People Model



People-centered cultural biases

A people- or team-centered culture can be a valuable asset, a source of competitive advantage, and a means to create long-term value. It has particular value to investment firms and their clients because the outputs from these firms derive most of their power from human and intellectual capital.


  • The edge from a people-centered culture comes in various guises: It encourages maximum creativity, facilitates collaboration, and confers personal recognition; it helps workers develop through training, mentoring, and performance management; and it makes allowances for top talent and high performers, while respecting all professionals. A people-centered culture is also likely to be more ethical and purpose driven relative to one that is single-mindedly driven by results, with greater emphasis on diversity and inclusion as well as stakeholder responsibility.
  • Investment firms are people businesses in which talent is intrinsic to success. The factors that secure talent include compensation, but intrinsic motivations often are more significant. These include: autonomy—people like to have flexibilities and clear levels of discretion in their work; mastery—people like to develop deeper skills; purpose—people like work that is meaningful to them; recognition—people like their work to be recognized and appreciated; and good colleagues—people like talented and empathetic colleagues, as well as a sense of belonging.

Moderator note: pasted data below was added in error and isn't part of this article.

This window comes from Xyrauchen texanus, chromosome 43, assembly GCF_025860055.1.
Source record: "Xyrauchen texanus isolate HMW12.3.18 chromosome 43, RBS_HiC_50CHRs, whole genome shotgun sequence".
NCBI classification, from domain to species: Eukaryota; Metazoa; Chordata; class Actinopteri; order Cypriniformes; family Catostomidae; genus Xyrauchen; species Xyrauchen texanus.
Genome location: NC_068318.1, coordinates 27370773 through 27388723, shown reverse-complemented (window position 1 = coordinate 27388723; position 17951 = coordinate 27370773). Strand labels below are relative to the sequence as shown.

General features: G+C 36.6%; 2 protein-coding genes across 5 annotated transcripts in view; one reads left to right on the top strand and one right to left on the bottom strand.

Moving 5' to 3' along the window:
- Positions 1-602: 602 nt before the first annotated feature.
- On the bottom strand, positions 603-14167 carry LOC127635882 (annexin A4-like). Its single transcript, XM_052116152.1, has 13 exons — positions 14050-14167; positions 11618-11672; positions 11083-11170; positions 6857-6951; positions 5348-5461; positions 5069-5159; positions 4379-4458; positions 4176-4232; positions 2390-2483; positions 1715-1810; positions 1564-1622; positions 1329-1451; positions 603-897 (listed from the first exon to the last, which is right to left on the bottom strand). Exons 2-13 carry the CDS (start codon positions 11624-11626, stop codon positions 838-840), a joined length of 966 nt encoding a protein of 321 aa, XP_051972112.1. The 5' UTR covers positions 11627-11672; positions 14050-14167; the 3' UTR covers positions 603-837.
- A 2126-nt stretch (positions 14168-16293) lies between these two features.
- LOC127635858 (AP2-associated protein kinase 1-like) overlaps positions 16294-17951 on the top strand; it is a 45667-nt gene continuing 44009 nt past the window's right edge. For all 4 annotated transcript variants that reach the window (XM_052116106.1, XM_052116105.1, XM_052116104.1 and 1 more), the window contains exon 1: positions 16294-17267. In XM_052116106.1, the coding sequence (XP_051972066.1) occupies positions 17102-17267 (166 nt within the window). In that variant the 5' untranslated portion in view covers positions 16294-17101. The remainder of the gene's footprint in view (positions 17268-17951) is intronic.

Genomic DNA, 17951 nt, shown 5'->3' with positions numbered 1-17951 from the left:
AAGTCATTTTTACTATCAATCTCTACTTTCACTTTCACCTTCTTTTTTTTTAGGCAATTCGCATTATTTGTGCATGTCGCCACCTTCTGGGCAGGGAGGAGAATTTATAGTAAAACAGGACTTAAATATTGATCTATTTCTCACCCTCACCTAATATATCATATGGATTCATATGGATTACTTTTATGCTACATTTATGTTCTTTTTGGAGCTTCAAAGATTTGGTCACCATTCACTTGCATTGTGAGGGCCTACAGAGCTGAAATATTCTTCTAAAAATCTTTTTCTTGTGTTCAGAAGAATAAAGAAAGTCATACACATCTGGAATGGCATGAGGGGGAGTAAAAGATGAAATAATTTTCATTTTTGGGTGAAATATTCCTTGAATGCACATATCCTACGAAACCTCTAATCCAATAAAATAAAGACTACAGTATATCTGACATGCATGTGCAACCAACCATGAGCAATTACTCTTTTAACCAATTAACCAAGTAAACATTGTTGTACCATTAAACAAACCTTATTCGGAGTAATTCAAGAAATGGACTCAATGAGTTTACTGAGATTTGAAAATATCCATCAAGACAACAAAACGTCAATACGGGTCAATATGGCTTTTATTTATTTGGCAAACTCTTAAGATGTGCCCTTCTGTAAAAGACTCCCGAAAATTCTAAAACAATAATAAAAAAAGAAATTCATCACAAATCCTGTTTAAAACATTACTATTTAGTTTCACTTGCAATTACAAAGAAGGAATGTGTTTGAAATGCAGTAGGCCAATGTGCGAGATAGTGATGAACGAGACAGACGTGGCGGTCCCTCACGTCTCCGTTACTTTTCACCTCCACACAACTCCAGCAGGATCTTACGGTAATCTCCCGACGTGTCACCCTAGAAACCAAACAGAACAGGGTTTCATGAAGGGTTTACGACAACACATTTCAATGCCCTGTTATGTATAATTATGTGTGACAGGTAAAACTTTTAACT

• Employees with these strong values apply them to client relationships. Other narratives speak to the need for a concerted effort to improve ethics, trust, alignment, and competencies in client relationships. Regulation and sanctions clearly have their place but will not on their own deliver effective behaviors.
  • Among survey respondents, 54% strongly agree that they personally have a strong sense of purpose and wanted to do meaningful work, but only 28% say this was true of their firm overall. The gap between the two figures indicates cultural limitations in which strong leadership vision is needed to bolster organizational purpose and better cultural leadership is essential.
  • The style of leadership increasingly appreciated in the investment industry is an empowering one that distributes responsibility and accountability but is present to help individuals reach their potential and accomplish their goals. A prominent example of this leadership style is servant leadership (see Greenleaf 1977).